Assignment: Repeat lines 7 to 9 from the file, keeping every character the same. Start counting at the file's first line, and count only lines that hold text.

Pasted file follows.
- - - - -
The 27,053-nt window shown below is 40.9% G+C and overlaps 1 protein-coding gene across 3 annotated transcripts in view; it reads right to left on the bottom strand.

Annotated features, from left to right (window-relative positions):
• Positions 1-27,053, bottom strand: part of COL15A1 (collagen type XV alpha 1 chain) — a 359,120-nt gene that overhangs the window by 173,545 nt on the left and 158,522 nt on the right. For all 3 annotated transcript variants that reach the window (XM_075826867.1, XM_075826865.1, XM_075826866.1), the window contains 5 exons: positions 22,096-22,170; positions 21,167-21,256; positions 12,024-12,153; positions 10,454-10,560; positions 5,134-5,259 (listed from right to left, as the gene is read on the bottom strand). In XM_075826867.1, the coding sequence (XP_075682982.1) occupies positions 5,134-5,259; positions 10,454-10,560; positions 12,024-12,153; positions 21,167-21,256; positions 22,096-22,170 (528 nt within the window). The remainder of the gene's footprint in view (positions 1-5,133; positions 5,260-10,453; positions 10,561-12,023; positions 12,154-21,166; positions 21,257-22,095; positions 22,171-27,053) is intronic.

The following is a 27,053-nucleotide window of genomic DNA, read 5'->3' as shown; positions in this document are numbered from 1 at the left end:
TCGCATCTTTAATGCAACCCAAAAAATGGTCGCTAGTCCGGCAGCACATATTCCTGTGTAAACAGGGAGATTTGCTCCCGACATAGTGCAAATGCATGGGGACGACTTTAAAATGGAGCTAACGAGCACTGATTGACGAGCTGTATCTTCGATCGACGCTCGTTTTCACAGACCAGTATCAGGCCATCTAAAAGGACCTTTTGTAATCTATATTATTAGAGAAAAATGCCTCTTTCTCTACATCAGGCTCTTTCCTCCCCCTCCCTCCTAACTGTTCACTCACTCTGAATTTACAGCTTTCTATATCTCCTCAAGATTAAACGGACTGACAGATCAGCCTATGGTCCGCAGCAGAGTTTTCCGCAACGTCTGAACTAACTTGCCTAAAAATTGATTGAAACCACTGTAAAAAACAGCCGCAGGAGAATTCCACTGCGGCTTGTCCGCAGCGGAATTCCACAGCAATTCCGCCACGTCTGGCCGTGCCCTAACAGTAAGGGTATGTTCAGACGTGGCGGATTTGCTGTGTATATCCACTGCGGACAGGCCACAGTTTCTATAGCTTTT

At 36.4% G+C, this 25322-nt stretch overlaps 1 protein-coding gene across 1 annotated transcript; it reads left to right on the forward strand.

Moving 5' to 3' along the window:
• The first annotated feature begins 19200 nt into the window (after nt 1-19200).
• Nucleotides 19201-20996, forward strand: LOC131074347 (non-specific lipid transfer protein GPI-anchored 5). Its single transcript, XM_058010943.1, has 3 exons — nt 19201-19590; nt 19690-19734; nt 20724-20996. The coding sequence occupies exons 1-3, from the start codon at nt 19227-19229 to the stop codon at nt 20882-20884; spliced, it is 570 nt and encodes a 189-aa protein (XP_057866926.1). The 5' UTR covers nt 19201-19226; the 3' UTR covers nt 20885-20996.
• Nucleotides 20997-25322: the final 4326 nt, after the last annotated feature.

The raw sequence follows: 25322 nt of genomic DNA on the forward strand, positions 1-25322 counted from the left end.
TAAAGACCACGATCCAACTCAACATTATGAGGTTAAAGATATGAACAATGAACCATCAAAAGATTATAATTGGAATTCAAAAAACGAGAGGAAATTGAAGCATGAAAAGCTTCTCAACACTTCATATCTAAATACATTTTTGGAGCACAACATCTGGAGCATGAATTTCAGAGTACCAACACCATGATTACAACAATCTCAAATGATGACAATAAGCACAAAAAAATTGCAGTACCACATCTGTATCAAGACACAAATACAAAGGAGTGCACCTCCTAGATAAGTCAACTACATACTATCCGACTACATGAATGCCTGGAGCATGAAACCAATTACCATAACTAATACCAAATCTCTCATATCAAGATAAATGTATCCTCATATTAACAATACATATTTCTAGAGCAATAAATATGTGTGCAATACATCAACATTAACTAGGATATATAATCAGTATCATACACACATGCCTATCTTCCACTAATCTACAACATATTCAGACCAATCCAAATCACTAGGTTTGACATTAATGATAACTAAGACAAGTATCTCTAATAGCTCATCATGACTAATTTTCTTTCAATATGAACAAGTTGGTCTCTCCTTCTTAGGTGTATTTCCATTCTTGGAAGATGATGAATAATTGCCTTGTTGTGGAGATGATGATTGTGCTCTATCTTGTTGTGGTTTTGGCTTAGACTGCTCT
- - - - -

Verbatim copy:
Moving 5' to 3' along the window:
• The first annotated feature begins 19200 nt into the window (after nt 1-19200).
• Nucleotides 19201-20996, forward strand: LOC131074347 (non-specific lipid transfer protein GPI-anchored 5). Its single transcript, XM_058010943.1, has 3 exons — nt 19201-19590; nt 19690-19734; nt 20724-20996. The coding sequence occupies exons 1-3, from the start codon at nt 19227-19229 to the stop codon at nt 20882-20884; spliced, it is 570 nt and encodes a 189-aa protein (XP_057866926.1). The 5' UTR covers nt 19201-19226; the 3' UTR covers nt 20885-20996.